Kapler explained the Phils’ decision to send Pivetta to the bullpen instead of Velasquez.

“The first (reason) is I think Vince has made some strides in the rotation recently,” Kapler said. “The second is we have a pretty good sample of both Nick and Vince in the starting rotation and we had a little look at what Vince looks like out of the bullpen. What we don’t have is a real look at how Nick looks in the bullpen. We are hurting for right-handed leverage arms right now in the ‘pen and I’m not saying we’re prioritizing what’s happening in the bullpen, but all things considered, we’re looking at it from every angle, and it looked like the right decision for the Phillies and both pitchers individually.

“I think a good precedent is probably what happened with Vince. Vince was in the bullpen for a little bit and it turned out that we needed him in the rotation. He popped back in the rotation. We’ll see how Nick looks out of the bullpen and we’ll see how Vince continues to develop in the rotation. We’ll see how Smyly looks and we’ll make decisions when they’re appropriate.”

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MLB trade deadline tracker: Latest news and rumors across baseball

MLB trade deadline tracker: Latest news and rumors across baseball

Track all the latest MLB trade deadline news and rumors here through July 31.

Phils show interest in Stroman (July 19)

Unsurprisingly, many front offices will have an eye tonight on Blue Jays right-hander Marcus Stroman when he faces the lowly Tigers tonight, MLB Network’s Jon Morosi points out, adding the Phillies are one of the interested parties.

The Phillies hold some level of interest in every available starting pitcher, ranging from the top and most expensive tier to the marginal upgrades.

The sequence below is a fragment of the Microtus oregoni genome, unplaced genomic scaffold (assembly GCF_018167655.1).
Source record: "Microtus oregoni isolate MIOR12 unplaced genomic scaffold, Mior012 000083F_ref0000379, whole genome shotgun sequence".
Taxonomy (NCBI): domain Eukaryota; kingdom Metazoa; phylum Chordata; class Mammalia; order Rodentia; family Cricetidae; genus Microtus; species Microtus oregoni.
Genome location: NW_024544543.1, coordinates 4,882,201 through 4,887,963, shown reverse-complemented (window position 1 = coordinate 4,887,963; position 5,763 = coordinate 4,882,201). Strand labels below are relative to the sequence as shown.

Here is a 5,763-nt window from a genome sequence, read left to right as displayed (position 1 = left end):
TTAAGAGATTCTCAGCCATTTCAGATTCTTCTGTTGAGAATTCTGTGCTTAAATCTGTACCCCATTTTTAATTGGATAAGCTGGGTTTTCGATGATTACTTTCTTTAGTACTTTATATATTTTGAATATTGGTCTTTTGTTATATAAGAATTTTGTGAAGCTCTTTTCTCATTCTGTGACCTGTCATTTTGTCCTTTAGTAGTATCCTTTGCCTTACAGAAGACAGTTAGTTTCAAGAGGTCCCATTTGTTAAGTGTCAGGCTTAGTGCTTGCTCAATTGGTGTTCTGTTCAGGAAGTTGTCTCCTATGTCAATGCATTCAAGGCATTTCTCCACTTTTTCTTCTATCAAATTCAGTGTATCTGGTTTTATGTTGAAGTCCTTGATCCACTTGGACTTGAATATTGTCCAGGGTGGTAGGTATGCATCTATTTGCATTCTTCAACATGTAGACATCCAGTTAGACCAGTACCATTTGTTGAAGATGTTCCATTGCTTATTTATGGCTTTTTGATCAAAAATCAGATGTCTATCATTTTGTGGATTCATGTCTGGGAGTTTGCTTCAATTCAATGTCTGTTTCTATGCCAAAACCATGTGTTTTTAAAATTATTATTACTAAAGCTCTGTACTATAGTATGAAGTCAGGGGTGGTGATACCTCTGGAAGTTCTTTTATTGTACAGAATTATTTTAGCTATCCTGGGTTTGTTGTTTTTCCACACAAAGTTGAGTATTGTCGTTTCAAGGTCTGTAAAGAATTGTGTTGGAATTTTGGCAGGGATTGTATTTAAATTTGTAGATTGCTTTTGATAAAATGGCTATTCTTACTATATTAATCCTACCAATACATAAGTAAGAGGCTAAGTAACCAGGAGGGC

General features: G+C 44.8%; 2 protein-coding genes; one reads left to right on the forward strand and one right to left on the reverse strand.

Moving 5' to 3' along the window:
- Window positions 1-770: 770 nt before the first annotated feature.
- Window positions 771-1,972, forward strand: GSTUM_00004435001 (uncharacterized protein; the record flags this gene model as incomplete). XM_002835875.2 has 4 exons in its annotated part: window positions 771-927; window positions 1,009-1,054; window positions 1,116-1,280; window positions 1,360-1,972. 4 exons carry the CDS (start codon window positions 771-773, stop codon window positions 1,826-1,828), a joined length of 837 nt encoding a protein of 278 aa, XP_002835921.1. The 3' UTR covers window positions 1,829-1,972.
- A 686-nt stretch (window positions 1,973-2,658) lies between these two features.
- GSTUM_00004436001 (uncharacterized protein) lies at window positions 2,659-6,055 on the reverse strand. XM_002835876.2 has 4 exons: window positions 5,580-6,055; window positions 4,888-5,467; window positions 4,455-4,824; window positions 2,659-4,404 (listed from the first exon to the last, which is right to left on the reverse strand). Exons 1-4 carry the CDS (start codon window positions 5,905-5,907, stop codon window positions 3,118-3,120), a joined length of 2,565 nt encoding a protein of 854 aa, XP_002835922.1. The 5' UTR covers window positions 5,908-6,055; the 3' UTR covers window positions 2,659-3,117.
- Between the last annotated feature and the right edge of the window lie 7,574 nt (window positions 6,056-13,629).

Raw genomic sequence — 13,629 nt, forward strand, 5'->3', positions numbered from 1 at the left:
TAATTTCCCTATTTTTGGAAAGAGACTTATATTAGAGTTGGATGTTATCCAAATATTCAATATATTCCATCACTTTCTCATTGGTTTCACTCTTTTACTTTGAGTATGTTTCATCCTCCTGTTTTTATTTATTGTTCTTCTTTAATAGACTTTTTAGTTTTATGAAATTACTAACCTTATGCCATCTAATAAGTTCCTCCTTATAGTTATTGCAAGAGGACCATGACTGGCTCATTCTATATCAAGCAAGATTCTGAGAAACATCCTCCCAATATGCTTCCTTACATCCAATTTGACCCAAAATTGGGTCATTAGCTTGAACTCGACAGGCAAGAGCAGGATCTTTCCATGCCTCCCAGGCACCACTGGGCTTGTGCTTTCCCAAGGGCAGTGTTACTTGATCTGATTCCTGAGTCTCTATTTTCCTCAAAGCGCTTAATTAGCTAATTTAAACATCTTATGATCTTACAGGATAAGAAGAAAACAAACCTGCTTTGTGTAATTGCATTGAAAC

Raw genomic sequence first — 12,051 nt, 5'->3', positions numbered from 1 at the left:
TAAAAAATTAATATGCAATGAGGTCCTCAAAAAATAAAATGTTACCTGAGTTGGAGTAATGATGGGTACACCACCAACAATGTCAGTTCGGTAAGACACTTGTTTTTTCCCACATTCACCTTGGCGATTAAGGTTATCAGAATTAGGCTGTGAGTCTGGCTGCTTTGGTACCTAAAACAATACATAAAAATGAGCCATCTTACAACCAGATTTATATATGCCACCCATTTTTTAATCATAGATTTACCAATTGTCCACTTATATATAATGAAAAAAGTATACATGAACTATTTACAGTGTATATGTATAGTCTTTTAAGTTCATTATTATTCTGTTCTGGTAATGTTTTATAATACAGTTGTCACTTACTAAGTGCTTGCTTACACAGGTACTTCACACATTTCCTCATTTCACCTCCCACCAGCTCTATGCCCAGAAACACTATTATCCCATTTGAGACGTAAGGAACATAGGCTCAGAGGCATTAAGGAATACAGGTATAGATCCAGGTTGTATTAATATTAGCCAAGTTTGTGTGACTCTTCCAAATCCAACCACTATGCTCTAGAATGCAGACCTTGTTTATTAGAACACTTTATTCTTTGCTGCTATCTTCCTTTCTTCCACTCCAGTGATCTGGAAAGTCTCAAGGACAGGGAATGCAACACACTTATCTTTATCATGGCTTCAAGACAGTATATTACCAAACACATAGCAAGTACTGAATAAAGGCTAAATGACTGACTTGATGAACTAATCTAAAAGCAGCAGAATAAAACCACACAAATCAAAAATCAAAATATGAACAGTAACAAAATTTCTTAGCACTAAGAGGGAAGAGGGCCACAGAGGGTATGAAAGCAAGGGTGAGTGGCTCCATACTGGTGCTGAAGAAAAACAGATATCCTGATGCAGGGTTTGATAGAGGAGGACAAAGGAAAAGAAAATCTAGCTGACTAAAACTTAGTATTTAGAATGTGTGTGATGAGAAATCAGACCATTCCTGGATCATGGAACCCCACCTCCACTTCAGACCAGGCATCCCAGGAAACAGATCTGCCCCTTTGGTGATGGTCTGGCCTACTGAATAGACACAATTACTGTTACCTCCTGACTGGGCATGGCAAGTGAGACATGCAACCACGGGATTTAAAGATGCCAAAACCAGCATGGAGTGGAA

Stroman is one of the most attractive pitchers on the market. He’s 28, he was an All-Star, and he’s bounced back strong this season. In 19 starts, he has a 3.25 ERA and is allowing a career-low rate of hits. His strikeout rate is similar to Jake Arrieta’s or Zach Eflin’s. Stroman relies on ground balls and has been effective this season getting out of jams. He’s fun to watch when he’s doing it, the most demonstrative starting pitcher in the majors.

Will Cards move Martinez? (July 16)

The Cardinals are 47-45, two games out of first place and tied with the Phillies for the second wild-card spot. Yet they could look to trade Carlos Martinez this month, according to Ken Rosenthal.

Martinez is acting as St. Louis' closer with Jordan Hicks out for the season. Martinez has pitched well in relief, posting a 2.18 ERA with more than a strikeout per inning in 18 appearances.

But he's also making $11.5 million, more than a team in the Cardinals' position would ideally like to pay a pitcher to get three or four outs. 

Martinez was a very effective starting pitcher from 2015-18, going 50-33 with a 3.22 ERA and making a pair of All-Star teams. A year's worth of shoulder pain forced the Cardinals to move him from the rotation to the bullpen.

Martinez is an interesting trade candidate because there figure to be at least a few teams who check in on him as a starting pitcher.

Race for Ray (July 15)

The Phillies are again showing interest in Robbie Ray, according to Jon Morosi. We have mentioned Ray frequently here as a Phillies trade target dating back to last summer.

Ray would help any contender. He’s a 27-year-old lefty with an extremely high strikeout rate. He experiences bouts of wildness and does lead the National League with 56 walks, but he has also settled in to a mid-3.00s ERA the last three seasons.